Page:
Positioning on Energy Transition: Repsol appears to be supporting the continued role of fossil gas in the future energy mix. In top-line statements, Repsol has communicated support for a transition to a low-carbon energy mix. Nevertheless, in Repsol's 2020 climate change roadmap, Repsol appeared to support a long-term role for gas in the energy mix without clear conditions related to the use of carbon capture and storage as a means to abate CO2 emissions. On policies related to the transition of the energy mix Repsol appears to be advocating for mechanisms that favour fossil fuels. It appeared to support the EU’s taxonomy in a November 2021 consultation response but however advocated for a technology neutral approach while also supporting the inclusion of low carbon production pathways for hydrogen. In a consultation response on the EU’s Energy Taxation Directive in the same month, it advocated for a lower tax rate on low carbon fuels while also appearing to support a longer transitional period for fossil fuels. In March 2021, Repsol responded to the EU’s Hydrogen and Gas Decarbonization Package, in which it appeared to support the policy however, at the same time, also appeared to support the continued role for natural gas in the energy mix, citing the emission reductions in coal to gas switching as well as energy affordability and energy security.

Industry Association Governance: In 2021, Repsol released a progress update based on its previous association review, in which it details its criterium for assessing any misalignment with industry associations on climate policy. However, Repsol only disclosed details of its influence within associations it found to be ‘partially aligned’, with no details given on memberships it has found to be ‘aligned’ and only lists these memberships. Repsol outlined its on-going engagement one ‘partially aligned’ association, The American Petroleum Institute. Repsol did not state what it had found to be misaligned with the API on, and neither did it put the API on a time-bound review to improve its position despite also finding misalignment with the API in its previous 2020 industry association review. Repsol also holds memberships with other associations that traditionally lobby negatively on climate policy such as the Canadian Association of Petroleum Producers, BusinessEurope and FuelsEurope.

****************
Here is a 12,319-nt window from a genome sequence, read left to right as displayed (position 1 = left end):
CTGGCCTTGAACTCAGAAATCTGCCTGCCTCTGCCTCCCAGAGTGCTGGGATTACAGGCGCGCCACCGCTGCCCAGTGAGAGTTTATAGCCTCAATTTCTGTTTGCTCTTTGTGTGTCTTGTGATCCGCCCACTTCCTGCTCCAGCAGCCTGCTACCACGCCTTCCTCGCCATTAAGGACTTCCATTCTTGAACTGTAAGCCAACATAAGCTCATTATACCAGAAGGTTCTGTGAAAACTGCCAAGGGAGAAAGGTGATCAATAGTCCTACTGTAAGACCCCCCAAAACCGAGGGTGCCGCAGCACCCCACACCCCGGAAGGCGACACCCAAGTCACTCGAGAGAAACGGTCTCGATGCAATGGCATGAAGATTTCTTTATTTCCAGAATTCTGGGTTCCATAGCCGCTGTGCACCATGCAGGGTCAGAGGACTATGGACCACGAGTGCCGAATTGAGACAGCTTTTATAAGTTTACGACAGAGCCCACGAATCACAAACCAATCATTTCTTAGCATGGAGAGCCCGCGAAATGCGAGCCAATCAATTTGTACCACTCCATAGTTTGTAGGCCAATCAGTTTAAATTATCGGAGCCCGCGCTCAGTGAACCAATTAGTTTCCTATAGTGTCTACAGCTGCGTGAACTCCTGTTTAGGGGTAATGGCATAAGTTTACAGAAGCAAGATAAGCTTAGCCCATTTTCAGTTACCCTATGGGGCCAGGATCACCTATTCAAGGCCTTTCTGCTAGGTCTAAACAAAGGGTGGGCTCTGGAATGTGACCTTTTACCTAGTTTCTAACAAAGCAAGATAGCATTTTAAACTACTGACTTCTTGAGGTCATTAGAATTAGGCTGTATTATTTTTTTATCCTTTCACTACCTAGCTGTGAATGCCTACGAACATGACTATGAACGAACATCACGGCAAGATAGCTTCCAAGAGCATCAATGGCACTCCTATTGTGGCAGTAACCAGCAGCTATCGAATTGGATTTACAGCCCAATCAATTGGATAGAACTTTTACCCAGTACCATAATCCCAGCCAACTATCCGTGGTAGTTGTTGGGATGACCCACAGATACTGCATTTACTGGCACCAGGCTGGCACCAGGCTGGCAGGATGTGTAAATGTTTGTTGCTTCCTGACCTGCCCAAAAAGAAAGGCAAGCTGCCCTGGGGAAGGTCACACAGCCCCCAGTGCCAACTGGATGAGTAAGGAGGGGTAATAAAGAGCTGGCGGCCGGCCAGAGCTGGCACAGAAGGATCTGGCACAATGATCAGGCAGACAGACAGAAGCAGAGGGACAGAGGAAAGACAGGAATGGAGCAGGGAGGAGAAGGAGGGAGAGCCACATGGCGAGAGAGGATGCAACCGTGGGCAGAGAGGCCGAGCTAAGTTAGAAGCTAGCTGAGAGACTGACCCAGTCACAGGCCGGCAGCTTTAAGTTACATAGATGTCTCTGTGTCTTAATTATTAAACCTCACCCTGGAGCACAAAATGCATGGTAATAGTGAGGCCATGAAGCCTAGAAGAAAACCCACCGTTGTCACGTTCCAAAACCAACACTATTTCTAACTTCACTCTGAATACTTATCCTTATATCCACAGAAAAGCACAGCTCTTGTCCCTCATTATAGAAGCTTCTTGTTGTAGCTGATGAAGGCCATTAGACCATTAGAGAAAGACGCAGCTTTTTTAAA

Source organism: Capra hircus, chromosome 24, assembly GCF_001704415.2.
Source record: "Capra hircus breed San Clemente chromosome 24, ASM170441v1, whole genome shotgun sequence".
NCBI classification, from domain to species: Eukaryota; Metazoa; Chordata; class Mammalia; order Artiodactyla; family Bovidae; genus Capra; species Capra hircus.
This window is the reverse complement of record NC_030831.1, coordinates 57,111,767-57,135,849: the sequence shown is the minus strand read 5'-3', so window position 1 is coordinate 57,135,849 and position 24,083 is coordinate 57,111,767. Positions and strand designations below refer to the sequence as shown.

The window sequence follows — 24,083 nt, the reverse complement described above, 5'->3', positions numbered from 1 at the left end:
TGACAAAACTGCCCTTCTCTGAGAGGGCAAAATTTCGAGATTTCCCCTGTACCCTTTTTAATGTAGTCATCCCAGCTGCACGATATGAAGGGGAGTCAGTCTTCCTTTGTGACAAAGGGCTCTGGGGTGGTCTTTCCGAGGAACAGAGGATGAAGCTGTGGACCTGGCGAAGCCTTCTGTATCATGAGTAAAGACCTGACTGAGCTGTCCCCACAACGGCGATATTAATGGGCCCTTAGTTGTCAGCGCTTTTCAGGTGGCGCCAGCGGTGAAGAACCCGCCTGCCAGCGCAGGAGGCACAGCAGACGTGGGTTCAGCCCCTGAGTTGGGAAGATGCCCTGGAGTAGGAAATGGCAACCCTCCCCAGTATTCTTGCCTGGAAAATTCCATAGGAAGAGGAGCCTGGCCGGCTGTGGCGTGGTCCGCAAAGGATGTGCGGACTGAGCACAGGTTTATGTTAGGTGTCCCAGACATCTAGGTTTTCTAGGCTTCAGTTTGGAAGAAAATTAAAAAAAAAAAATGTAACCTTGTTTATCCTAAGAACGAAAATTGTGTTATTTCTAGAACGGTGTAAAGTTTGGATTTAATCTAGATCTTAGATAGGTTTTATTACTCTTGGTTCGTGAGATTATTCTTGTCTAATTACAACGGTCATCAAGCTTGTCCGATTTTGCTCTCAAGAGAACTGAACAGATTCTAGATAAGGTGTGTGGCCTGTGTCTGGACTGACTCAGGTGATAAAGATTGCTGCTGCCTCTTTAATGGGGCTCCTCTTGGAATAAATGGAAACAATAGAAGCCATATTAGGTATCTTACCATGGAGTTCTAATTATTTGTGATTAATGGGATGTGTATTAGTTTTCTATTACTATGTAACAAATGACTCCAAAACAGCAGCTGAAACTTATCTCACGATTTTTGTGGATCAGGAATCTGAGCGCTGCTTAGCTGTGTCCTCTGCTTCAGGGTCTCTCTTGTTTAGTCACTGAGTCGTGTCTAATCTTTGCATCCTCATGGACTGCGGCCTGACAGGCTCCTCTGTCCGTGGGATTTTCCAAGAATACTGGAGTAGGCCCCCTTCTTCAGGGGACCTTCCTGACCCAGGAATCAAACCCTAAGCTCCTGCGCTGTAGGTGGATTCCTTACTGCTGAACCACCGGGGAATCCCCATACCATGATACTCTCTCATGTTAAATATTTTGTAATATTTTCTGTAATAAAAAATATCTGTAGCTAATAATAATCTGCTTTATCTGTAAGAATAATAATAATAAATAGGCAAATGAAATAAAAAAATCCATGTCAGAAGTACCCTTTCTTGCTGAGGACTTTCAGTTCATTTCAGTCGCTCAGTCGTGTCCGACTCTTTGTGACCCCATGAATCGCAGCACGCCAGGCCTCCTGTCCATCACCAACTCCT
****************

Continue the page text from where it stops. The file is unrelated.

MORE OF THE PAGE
QUERIES
DATA SOURCES
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Strength of Relationship
STRONG
 
 
 
 
 
 
 
WEAK
 
48%
 
48%
 
57%
 
57%
 
35%
 
35%
 
53%
 
53%
 
67%
 
67%
 
42%
 
42%
 
60%
 
60%
 
34%
 
34%
 
50%
 
50%
 
41%
 
41%
 
87%
 
87%
 
54%
 
54%
 
36%
 
36%
 
68%
 
68%
 
49%
 
49%
 
67%
 
67%
 
23%
 
23%
 
40%
 
40%
 
63%
 
63%
 
45%
 
45%

How to Read our Relationship Score Map

In this section, we depict graphically the relationships the corporation has with trade associations, federations, advocacy groups and other third parties who may be acting on their behalf to influence climate change policy. Each of the columns above represents one relationship the corporation appears to have with such a third party. In these columns, the top, dark section represents the strength of the relationship the corporation has with the influencer. For example if a corporation's senior executive also held a key role in the trade association, we would deem this to be a strong relationship and it would be on the far left of the chart above, with the weaker ones to the right. Click on these grey shaded upper sections for details of these relationships. The middle section contains a link to the organization score details of the influencer concerned, so you can see the details of its climate change policy influence. Click on the middle sections for for details of the trade associations. The lower section contains the organization score of that influencer, the lower the more negatively it is influencing climate policy.